14

It's a simple mod. Desolder the cover and the wires and just put a new eyelet in the hole that the ground is connected to. One that doesn't make contact with the base. Then solder two wires to the eyelets and another to the base. Done in no time... ; )

16

btw.. you wanted something non intrusive.. perhaps you should have paul setzer make you a repro pickguard and incorporate this min slide dpdt switch on the actual pickguard? Early DeArmond avail here: http://www.ebay.com/itm/DeA...

– THE NOCTURNE BRAIN™ (actually loves hippies)

The original pickguard is not the best shape. Kind of wonky curves that don't follow the curves of the guitar well. He could probably make a much better one.

17

Not to do anything to discourage patronizing our own fine artisan, but there are many inexpensive repros of this guard on the market. This line has been a fave of mine for decades - I bet I've owned well over a dozen examples and played countless more

18

Greg:

My Silvertone 1427 was restored by an expert luthier in NJ. George Goumas. www.fretshop1.com.

At his suggestion, I went with a switch tucked into the lower f hole, to change phase. Works perfectly. Not sure how the wiring was achieved, but he could tell you. George has done a number of old Silvertone and Harmony restorations, really knows his stuff. My 1427 was dramatically improved by his attentions.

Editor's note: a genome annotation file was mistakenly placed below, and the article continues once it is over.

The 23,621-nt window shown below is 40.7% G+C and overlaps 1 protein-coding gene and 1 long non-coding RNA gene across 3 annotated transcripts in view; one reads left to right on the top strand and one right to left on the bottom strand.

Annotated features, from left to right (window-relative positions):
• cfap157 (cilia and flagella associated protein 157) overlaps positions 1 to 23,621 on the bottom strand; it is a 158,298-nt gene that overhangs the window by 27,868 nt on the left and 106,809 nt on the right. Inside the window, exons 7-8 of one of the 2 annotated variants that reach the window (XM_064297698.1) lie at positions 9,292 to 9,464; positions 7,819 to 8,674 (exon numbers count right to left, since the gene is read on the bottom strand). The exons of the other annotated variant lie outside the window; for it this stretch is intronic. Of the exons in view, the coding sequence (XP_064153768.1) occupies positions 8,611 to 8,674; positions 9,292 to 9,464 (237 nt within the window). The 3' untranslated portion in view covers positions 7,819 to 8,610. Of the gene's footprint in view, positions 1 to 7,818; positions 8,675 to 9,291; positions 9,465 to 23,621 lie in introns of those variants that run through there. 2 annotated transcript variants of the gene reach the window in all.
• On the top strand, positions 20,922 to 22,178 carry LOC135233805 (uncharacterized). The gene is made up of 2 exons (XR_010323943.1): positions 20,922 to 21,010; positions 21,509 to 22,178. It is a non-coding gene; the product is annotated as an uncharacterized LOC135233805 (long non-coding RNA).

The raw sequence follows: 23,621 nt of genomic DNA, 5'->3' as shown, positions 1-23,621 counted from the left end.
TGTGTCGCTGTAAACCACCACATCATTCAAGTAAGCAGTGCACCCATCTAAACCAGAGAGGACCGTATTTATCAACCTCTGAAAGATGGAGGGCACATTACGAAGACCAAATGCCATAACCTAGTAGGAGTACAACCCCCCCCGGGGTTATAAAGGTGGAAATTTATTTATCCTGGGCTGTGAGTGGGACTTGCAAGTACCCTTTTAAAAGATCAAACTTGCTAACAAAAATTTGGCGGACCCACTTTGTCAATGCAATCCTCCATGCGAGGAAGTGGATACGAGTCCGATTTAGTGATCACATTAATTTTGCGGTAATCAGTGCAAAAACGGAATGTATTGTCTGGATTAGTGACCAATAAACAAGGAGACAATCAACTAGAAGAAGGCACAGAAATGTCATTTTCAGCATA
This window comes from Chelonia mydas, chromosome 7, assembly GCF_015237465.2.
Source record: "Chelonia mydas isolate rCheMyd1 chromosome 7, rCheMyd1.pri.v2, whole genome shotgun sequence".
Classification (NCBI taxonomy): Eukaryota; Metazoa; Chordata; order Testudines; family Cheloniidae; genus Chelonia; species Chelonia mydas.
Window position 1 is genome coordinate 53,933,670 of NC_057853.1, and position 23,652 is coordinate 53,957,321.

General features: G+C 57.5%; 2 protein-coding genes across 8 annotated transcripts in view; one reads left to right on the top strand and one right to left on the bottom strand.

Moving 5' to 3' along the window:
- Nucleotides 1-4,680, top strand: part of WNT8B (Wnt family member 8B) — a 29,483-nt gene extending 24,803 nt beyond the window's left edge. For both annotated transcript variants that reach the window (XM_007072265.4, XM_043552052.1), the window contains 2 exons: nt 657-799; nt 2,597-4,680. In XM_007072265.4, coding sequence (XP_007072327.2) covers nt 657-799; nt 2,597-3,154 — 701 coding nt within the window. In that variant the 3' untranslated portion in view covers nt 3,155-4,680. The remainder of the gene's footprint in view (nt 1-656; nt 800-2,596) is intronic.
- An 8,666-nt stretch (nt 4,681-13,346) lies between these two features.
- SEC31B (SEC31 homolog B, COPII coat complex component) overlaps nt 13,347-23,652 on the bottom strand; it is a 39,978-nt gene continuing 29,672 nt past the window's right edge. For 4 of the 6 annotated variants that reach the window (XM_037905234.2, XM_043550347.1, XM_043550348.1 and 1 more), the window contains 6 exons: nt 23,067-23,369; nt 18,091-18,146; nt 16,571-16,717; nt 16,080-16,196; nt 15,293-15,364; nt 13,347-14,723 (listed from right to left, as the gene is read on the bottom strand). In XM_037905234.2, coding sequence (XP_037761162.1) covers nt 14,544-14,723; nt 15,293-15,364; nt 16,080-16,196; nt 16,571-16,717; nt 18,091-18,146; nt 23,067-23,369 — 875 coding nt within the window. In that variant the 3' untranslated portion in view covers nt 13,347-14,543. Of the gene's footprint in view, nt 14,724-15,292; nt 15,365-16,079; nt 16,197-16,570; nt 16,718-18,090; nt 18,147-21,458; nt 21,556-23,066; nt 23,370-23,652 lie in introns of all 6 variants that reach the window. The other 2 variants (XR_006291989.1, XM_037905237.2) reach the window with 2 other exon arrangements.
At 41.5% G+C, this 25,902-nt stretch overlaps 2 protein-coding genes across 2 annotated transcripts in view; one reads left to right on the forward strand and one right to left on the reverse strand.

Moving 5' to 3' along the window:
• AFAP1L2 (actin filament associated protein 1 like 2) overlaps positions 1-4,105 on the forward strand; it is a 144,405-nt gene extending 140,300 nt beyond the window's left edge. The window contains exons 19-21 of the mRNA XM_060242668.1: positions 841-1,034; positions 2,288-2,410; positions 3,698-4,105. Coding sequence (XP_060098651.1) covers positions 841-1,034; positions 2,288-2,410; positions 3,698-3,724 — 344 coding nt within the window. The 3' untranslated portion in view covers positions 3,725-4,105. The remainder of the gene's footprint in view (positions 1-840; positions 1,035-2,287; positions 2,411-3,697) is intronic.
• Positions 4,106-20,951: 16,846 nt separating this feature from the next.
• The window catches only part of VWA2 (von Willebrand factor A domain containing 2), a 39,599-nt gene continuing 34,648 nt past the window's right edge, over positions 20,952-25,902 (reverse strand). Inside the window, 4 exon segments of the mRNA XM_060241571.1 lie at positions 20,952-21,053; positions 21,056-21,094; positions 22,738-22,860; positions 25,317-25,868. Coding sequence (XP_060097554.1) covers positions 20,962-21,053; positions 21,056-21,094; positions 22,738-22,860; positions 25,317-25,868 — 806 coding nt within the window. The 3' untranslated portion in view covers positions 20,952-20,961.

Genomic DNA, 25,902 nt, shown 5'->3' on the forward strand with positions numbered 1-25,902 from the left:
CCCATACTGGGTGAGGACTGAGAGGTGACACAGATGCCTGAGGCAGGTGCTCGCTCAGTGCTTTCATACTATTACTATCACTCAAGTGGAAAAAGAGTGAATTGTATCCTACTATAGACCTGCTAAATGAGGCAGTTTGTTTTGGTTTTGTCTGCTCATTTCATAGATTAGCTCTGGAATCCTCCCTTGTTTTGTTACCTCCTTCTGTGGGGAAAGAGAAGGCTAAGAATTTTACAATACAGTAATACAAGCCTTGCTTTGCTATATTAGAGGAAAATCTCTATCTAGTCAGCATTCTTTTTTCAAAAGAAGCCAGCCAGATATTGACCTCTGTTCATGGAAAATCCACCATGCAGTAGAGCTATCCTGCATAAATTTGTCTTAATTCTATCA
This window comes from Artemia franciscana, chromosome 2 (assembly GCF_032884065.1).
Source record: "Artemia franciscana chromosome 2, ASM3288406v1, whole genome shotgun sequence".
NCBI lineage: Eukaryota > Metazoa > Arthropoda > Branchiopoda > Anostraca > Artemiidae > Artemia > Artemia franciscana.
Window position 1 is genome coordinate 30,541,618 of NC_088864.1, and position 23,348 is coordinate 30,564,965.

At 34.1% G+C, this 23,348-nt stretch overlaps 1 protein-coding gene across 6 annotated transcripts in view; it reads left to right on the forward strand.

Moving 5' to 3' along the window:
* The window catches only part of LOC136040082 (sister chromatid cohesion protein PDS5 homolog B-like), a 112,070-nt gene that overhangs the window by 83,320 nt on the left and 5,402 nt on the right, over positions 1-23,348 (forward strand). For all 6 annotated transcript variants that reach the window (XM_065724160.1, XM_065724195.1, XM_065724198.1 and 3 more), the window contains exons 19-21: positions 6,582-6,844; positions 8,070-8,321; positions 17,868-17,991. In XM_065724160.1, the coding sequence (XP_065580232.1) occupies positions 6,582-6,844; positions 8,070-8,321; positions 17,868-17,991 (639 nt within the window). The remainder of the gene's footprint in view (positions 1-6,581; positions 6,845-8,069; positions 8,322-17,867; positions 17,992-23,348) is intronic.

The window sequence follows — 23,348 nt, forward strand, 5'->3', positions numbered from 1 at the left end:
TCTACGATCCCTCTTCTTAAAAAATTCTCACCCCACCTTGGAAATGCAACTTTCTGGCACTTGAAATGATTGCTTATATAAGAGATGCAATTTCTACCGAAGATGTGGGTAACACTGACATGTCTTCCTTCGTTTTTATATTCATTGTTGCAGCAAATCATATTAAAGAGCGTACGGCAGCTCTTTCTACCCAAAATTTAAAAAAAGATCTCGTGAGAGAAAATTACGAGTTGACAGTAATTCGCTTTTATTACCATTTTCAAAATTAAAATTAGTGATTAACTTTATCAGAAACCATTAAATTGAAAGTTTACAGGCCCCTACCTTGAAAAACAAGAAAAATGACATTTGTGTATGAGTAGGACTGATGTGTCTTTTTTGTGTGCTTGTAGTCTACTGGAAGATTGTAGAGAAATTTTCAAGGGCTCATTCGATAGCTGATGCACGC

MD

– mad dog

I heard back from George, He was very generous and sent some diagrams, photos and descriptions of the OOP switch mod. Said he was closing his shop and packing up to move to Florida.

The one thing I still am a bit confused about is locating attachment points for the lead and ground lead. Per George: "Solder a length of of 22 - 24 gauge stranded hookup wire to the pickups hot output wire, and a black wire to the pickups ground lead."

Seems both lead and braided ground wires are soldered to the same point of attachment. Looks like a screw with both inner lead and outer braided wire clamped down and soldered over. The braided wire is soldered onto the surface of the back plate. (Can't seem to upload photos here.)

Any recommendations of someone I could send the pickup to that could reliably attach the necessary leads to attach to the switch?

I don't want to ship the guitar but maybe the pickup. I'm in a small college town not near larger places with one tech who is good with most things, but I get the feeling this is a little out of his comfort zone. I'm about 5 hours from Nashville, Atlanta, and New Orleans. Also will be in the San Francisco Bay area next month visiting family. I live in Hooterville essentially.


Register Sign in to join the conversation